BUDGET, FY 2014/15 -- Large tax Increase Looming

BUDGET, FY 2014/15 -- Large tax Increase Looming

Postby Nick Della Volpe » Sat May 24, 2014 7:18 am

The Mayor has proposed a $17M budget increase for the new fiscal year 2014/15, which starts July 1, 2014. Over $7M of that is to address the ever-growing pension costs. That proposed increased budget raises the General Fund (or city operating funds) from $183M to $200.5M. That increase translates into a $0.34 tax increase per $100 property valuation.
A significant portion of that new money is not needed for the upcoming fiscal year needs, but fall into the categories of discretionary (new) spending and/or failure or refusal to make cuts or changes in existing departmental budgets. The mayor argues this increased approach will keep the positive "buzz" or momentum going about our downtown transformation. The bigger-than-needed increase arguably also provides political cover from having to address rising pension costs next year, when the mayor will presumably run for re-election -- so why not collect a little extra tax now to avoid sticky issues during an election year?

The Mayor's budget, while possessing many attractive features, fails to address the need to live within our means. Tax revenues are basically flat. We need to trim the sails a bit, or at least minimize any tax increase. The government, after all, is spending your money. We need to cut costs where we can, and certainly limit ambitious new initiatives until funds available.

We just held the City Council's charter-mandated budget hearings last Thursday, May 22nd. The first opportunity for Council to act on the budget is Tuesday, at May 27th Council meeting. It could have a second chance to act two week's later in the June 10th meeting.

I intend to ask my colleagues to consider to reduce the proposed budget by at least $6M. This would still leave essential services untouched. It would respect the Mayor's desire to give 2 1/2% automatic pay increases and her decision not to make departmental cost cuts-- even though she briefly explored across-the-board budget cuts back in February. It would however reduce or at least defer certain discretionary expenditures, the near doubling of Agency Grants, and the total amount of her proposed tax increase on city residents and businesses. I believe we have a duty to live within our means. Especially since we are spending your hard-earned money.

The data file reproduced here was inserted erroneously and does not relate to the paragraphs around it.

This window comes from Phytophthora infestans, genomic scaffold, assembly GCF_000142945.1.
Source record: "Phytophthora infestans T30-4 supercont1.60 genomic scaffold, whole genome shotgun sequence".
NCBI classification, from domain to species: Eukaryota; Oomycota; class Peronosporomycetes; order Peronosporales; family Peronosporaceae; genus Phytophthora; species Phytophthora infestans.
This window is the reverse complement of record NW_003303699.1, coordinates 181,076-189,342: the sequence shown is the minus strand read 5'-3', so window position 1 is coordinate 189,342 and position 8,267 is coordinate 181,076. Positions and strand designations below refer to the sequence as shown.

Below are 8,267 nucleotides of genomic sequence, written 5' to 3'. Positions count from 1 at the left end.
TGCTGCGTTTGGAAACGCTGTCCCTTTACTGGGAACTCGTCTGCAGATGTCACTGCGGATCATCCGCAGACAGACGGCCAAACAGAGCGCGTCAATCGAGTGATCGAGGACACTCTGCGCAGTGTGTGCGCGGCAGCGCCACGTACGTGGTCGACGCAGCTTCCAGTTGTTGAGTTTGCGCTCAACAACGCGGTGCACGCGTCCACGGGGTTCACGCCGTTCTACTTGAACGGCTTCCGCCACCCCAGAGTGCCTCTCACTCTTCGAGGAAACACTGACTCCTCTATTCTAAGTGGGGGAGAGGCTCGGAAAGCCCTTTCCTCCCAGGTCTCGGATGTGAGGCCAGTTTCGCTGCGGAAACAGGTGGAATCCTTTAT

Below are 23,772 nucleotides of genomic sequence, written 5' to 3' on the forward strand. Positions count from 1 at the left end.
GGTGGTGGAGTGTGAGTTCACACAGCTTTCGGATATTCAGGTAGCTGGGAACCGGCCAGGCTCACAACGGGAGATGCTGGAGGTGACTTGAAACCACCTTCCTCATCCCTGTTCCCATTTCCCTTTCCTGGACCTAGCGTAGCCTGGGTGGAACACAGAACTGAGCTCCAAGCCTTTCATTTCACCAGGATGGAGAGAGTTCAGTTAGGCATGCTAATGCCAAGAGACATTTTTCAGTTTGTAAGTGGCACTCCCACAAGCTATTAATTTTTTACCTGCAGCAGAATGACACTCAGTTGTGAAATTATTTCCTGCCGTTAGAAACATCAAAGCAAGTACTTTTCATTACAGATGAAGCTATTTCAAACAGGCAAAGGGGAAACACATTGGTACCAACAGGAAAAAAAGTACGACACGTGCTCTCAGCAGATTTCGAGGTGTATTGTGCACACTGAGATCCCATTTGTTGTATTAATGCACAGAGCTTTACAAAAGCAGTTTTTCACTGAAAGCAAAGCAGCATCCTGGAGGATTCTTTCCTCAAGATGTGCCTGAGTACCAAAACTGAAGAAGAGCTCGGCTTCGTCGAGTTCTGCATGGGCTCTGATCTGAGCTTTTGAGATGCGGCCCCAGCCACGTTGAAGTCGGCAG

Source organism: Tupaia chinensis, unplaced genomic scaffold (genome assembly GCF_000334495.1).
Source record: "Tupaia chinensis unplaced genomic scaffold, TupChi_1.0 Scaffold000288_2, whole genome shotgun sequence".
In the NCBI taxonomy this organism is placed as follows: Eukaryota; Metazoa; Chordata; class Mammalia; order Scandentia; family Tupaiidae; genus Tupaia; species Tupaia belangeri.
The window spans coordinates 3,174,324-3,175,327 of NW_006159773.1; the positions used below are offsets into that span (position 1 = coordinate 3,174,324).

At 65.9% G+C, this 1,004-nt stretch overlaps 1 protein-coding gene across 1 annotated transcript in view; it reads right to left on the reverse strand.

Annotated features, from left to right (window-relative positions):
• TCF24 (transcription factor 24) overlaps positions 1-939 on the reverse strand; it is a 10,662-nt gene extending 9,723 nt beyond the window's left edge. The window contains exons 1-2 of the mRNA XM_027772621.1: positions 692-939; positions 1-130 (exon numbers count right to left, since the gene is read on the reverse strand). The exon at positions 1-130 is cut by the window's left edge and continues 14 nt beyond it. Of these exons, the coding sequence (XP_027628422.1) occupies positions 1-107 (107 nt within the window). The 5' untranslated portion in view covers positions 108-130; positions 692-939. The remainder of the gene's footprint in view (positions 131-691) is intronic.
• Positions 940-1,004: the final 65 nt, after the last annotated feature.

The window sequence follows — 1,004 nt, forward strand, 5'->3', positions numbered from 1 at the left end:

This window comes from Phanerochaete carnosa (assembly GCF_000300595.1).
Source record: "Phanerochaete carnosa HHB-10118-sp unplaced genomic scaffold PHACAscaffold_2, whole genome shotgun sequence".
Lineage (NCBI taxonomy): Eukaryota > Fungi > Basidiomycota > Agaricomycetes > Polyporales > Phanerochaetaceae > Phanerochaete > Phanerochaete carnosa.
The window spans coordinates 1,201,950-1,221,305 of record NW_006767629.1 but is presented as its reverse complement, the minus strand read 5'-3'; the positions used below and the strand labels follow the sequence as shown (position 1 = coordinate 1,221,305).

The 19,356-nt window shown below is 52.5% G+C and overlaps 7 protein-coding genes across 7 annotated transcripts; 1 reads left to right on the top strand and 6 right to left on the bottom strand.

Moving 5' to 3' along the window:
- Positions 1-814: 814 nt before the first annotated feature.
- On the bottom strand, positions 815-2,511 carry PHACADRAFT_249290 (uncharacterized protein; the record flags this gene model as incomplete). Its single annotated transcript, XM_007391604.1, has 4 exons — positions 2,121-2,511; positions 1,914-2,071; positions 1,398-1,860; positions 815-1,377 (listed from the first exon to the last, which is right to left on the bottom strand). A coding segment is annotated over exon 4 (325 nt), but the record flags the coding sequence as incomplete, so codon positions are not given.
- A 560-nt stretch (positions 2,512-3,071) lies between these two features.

Greater cuts could be made, of course, if there was the political will to do so. Presumably all options will be discussed at next Tuesday's Council meeting.
Nick Della Volpe
Posts: 110
Joined: Mon Jul 02, 2012 4:00 pm

Re: BUDGET, FY 2014/15 -- Large tax Increase Looming

Postby Nick Della Volpe » Mon May 26, 2014 10:40 am

PROPOSED BUDGET AMENDMENT -- Some Modest Cost Savings Measures
1). Why did Agency Grants nearly double, increasing from $712k in the current year, to some $1.23M for next fiscal year? Do we need to raise taxes in order to give away your money to charities, even though they are good ones? Included among those increased amounts are such items as:
-- Boys and Girls Club capital grant = $250k
-- HelenRoss McNabb Center = $45k
-- Knoxville Botanical Garden capital grant = $250k
-- East Tn Civil War Alliance =$4500
-- Connect Ministries capital grant =$1500
We should reduce Agency Grants by at least $500k, and let the Administration resort how the remaining $770k, which is still an increase over last year.

2). New budget initiatives include:
-- Historic Preservation fund = $500k
-- Public Art = $250k
-- Downtown Restrooms = $250k
-- The Chambers Innovation Valley (doubled) =$400k
-- Lakeshore Park = $2M (some is for demolition required by contract)
-- Commercial Facade Grants raised $300k to $500k
-- Zoo Improvements = $10M (part of new debt issue)
-- Parking Meter Upgrade = $500k
-- Greenway Corridors = $1M
Those might all be neat projects, but all in one year? When revenues are tight? At least $3.7M of those expenditures could be cut or moved to the following year.

3). Other savings could be garnered by:
-- reducing the amount of the proposed $31M to 32M in new general obligation bonds to be issued. Annual debt service will rise by some $2M per year. What if we only borrowed say $20M? That could save some $650k in annual debt service costs.
-- giving this year's 2 1/2 % pay increase as a bonus, instead of base pay? It still shows up in the employees pay check. That one-time action would save an estimated $300k in collateral costs computed on base pay.

4). City Council has already discussed sacrificing their 202 discretionary funds for next year. Those $90k in funds do a lot of good in neighborhoods, but again we are spending your money. If Council were bolder, we could also ask each Department to shave just 1% or 2% of their total costs. A good manager could sit down with key staff and do that, and improve overall efficiency. That would save over $1M of taxpayer monies.
Nick Della Volpe
Posts: 110
Joined: Mon Jul 02, 2012 4:00 pm

Return to City Of Knoxville, Tennessee / City Council Forum